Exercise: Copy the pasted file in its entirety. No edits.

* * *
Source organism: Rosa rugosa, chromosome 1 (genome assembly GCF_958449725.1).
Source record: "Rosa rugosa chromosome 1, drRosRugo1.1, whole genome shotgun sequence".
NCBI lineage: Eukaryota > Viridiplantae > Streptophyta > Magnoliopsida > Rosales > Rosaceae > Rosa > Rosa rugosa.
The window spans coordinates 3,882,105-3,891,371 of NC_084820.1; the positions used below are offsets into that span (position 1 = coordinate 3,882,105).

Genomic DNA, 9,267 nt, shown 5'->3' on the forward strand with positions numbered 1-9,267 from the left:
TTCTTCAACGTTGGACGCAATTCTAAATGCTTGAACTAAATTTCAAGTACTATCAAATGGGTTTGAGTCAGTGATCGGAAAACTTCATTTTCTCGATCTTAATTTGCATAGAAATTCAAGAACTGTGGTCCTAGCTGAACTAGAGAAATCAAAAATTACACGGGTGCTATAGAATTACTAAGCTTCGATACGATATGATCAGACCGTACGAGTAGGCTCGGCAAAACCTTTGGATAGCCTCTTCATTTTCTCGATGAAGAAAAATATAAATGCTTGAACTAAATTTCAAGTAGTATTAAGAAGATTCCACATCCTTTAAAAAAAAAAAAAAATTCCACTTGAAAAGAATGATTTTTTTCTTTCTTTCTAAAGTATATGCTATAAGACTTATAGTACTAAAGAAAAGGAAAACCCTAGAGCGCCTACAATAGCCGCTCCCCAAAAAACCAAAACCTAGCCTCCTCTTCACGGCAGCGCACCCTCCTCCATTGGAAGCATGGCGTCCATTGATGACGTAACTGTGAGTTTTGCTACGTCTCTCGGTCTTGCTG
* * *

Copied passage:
Source organism: Rosa rugosa, chromosome 1 (genome assembly GCF_958449725.1).
Source record: "Rosa rugosa chromosome 1, drRosRugo1.1, whole genome shotgun sequence".
NCBI lineage: Eukaryota > Viridiplantae > Streptophyta > Magnoliopsida > Rosales > Rosaceae > Rosa > Rosa rugosa.
The window spans coordinates 3,882,105-3,891,371 of NC_084820.1; the positions used below are offsets into that span (position 1 = coordinate 3,882,105).

Genomic DNA, 9,267 nt, shown 5'->3' on the forward strand with positions numbered 1-9,267 from the left:
TTCTTCAACGTTGGACGCAATTCTAAATGCTTGAACTAAATTTCAAGTACTATCAAATGGGTTTGAGTCAGTGATCGGAAAACTTCATTTTCTCGATCTTAATTTGCATAGAAATTCAAGAACTGTGGTCCTAGCTGAACTAGAGAAATCAAAAATTACACGGGTGCTATAGAATTACTAAGCTTCGATACGATATGATCAGACCGTACGAGTAGGCTCGGCAAAACCTTTGGATAGCCTCTTCATTTTCTCGATGAAGAAAAATATAAATGCTTGAACTAAATTTCAAGTAGTATTAAGAAGATTCCACATCCTTTAAAAAAAAAAAAAAATTCCACTTGAAAAGAATGATTTTTTTCTTTCTTTCTAAAGTATATGCTATAAGACTTATAGTACTAAAGAAAAGGAAAACCCTAGAGCGCCTACAATAGCCGCTCCCCAAAAAACCAAAACCTAGCCTCCTCTTCACGGCAGCGCACCCTCCTCCATTGGAAGCATGGCGTCCATTGATGACGTAACTGTGAGTTTTGCTACGTCTCTCGGTCTTGCTG